Steve Drabik's 17-year wait for a three-week rafting trip through the Grand Canyon ran aground last week.

Steve Drabik's 17-year wait for a three-week rafting trip through the Grand Canyon ran aground last week.

The 57-year-old Phoenix resident was planning to lead an expedition of 15 people — including three from Ashland, three from Talent and one from Medford — down the Colorado River after paying $22,000 to the outfitting company and another $2,000 to the National Park Service.

But Drabik's and his team's dreams were undone when Congress' failure to pass a funding bill caused a partial government shutdown that included the country's national parks.

"It's a terrible mess," Drabik said. "It's frustrating for everyone involved."

He and his crew, made up of friends from Southern Oregon, Michigan, El Salvador and Mexico, have been told that they won't be allowed access to the river until Congress passes a funding bill.

The disappointment of the news was multiplied by the more than a decade and a half they waited to get a coveted permit to make the float. The team got its permit through a lottery system in which their chances of winning were enhanced because of the length of time they had been applying.

The closure is only the second time the Grand Canyon National Park has been shut down since it opened in 1919.

Drabik said the park service has told him the permit fee will be refunded. He said they likely will donate much of the three-week supply of food to members of the Navajo tribe, who have been extremely helpful to his team. They are also talking with the commercial outfitters for their trip, hoping to get at least a partial refund.

Some of the Southern Oregon members have already returned home, he said.

At one point, he said, the team contemplated taking their rafts across Navajo land along an old road that once was a main access point into the canyon.

"A couple of people were really game for that," he said.

But the road was in poor shape, and Drabik said the team worried about damaging the equipment they'd rented.

One team member decided to hike six miles to the river to go fly fishing. He was picked up by a Navajo family on his way in. On the hike back, another Navajo family picked him up.

"The Navajos have been very friendly to all of us," he said.

Drabik has called U.S. Rep. Greg Walden's office to urge a quick resolution of the funding impasse.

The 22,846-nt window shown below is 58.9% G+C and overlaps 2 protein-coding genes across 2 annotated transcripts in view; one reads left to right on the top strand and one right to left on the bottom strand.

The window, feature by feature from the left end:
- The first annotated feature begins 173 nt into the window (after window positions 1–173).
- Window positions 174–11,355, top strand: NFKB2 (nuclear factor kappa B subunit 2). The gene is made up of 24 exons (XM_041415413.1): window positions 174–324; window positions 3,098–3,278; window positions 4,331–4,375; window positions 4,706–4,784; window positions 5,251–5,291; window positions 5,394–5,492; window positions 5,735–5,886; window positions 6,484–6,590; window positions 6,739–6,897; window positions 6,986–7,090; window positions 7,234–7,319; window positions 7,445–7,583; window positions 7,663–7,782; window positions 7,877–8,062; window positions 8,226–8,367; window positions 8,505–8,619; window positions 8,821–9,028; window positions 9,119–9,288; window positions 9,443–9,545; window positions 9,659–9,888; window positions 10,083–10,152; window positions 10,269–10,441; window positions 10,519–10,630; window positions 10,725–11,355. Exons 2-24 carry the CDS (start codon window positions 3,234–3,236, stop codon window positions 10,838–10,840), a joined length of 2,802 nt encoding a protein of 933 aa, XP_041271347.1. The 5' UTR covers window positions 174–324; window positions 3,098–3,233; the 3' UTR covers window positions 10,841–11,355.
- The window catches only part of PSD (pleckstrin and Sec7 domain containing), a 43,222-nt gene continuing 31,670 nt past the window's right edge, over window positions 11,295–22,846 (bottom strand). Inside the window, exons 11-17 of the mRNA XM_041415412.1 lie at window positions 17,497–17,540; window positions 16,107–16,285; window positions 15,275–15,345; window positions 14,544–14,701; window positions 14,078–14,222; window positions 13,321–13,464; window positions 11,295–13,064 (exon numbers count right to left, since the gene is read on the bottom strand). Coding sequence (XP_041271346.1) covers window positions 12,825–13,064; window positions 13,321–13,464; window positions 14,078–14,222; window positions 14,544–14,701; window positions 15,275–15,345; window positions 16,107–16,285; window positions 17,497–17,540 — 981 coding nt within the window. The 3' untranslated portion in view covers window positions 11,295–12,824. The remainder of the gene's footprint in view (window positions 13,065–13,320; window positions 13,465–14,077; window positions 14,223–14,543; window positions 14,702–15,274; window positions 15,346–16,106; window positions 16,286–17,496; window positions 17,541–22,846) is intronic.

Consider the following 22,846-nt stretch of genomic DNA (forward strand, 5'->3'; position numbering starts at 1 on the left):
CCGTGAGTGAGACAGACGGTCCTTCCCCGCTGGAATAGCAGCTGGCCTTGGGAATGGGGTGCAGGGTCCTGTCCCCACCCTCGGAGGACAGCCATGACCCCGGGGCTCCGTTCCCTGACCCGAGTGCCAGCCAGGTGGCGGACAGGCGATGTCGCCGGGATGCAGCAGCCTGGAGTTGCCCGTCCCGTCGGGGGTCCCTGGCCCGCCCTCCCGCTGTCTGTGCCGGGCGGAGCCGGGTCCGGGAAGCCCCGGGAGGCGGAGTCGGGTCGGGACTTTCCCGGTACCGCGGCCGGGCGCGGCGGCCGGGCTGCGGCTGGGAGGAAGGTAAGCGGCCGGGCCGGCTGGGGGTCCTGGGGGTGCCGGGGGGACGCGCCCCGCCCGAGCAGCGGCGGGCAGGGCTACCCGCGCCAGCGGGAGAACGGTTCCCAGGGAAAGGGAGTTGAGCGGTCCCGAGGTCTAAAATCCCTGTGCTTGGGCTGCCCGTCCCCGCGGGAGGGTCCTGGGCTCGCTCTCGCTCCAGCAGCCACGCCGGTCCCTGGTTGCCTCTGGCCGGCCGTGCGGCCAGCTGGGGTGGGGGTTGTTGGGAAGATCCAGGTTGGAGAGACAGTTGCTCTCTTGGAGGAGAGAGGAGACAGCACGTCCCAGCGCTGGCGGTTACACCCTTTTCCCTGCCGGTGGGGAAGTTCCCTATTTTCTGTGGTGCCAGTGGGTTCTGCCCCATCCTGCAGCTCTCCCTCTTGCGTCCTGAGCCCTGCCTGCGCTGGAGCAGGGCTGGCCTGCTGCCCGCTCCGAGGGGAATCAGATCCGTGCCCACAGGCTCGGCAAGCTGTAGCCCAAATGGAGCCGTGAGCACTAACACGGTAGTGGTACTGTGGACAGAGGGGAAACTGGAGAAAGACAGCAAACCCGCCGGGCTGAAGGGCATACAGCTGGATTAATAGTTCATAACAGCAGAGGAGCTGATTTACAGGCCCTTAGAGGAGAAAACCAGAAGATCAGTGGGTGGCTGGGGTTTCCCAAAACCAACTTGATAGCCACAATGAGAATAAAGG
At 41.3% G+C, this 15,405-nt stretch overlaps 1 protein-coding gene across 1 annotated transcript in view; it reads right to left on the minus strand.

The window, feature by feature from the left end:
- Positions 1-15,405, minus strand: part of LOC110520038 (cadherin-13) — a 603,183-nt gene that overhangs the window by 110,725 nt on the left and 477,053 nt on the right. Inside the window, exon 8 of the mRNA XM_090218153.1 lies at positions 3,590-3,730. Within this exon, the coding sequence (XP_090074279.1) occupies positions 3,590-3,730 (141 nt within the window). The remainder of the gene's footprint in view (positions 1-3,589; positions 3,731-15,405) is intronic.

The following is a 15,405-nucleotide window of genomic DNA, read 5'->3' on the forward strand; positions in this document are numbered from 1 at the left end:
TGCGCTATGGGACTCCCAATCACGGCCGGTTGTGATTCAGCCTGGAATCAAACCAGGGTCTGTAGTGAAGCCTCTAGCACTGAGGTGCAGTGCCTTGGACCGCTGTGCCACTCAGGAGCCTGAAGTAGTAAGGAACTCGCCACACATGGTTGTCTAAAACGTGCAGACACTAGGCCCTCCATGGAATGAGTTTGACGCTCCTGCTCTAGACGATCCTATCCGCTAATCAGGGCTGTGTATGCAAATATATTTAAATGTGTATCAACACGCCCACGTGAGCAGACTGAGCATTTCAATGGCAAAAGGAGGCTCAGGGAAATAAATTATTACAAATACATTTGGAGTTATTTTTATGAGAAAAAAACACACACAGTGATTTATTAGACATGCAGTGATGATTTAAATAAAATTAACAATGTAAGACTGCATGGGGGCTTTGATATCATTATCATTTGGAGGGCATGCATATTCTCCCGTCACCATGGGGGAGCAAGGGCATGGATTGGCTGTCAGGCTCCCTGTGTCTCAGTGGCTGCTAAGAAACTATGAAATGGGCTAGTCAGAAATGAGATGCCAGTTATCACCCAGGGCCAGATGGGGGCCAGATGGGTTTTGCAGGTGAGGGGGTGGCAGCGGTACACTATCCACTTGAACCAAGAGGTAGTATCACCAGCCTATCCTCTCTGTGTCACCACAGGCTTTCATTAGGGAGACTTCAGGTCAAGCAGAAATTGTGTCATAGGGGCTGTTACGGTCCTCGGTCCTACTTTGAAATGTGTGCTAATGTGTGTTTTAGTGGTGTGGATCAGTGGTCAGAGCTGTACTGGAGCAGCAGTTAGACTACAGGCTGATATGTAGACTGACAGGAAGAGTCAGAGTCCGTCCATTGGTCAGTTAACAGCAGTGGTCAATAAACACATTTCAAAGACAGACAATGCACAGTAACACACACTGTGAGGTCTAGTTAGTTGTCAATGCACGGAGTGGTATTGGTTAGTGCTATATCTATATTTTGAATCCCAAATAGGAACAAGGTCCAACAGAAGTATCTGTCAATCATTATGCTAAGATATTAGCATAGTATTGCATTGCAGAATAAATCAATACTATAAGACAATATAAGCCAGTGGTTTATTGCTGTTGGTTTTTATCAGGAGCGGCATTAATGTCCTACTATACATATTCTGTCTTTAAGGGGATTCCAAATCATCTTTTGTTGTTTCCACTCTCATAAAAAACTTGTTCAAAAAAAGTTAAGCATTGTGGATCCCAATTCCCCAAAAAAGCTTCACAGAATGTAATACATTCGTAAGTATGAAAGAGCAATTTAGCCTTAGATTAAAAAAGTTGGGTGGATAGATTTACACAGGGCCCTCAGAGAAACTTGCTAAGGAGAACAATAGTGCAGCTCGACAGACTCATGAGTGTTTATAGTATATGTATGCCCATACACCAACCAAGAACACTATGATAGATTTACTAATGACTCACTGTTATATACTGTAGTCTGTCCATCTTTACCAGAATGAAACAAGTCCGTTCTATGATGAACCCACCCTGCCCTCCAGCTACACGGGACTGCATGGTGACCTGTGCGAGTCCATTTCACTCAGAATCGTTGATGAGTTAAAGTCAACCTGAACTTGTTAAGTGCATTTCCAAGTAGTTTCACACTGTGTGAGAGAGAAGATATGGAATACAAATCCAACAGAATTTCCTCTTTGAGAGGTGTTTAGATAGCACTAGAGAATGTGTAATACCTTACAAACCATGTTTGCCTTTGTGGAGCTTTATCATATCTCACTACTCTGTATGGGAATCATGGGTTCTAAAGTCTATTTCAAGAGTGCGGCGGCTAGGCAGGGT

"We want to tell everybody to call their congressman," he said.

Andrew Malcolm, a spokesman for Walden, R-Ore., said, "Obviously, yes, we've heard from Oregonians about the shutdown."

He said Walden supported a bill that passed last week in the House that would reopen parks, including Crater Lake and the Grand Canyon. The bill is sitting in the Senate, as Democrats have declined to approve funding for popular, high-profile programs while primary government functions are left unfunded.

Malcolm said Walden greeted World War II veterans who came to Washington, D.C., to see the World War II Memorial, which was shut down. He said Walden helped the veterans see the memorial even though it was closed.

While the rafters are out of luck for the time being, the parks service has said those holding permits will be entitled to reschedule a Colorado River trip with their choice of dates until 2016. However, they must submit their choices within 60 days of the park's reopening.

Despite the disappointment, Drabik said the parks service had been as helpful as possible.

"They've done the best they could," he said. —Their hands are tied."

Even though he has an opportunity to get another permit, Drabik said it was extremely difficult dealing with so many different people and issues and taking care of all the coordination.

"I can't say I'm looking forward to that," he said. "It's like herding feral cats."

Reach reporter Damian Mann at 541-776-4476 or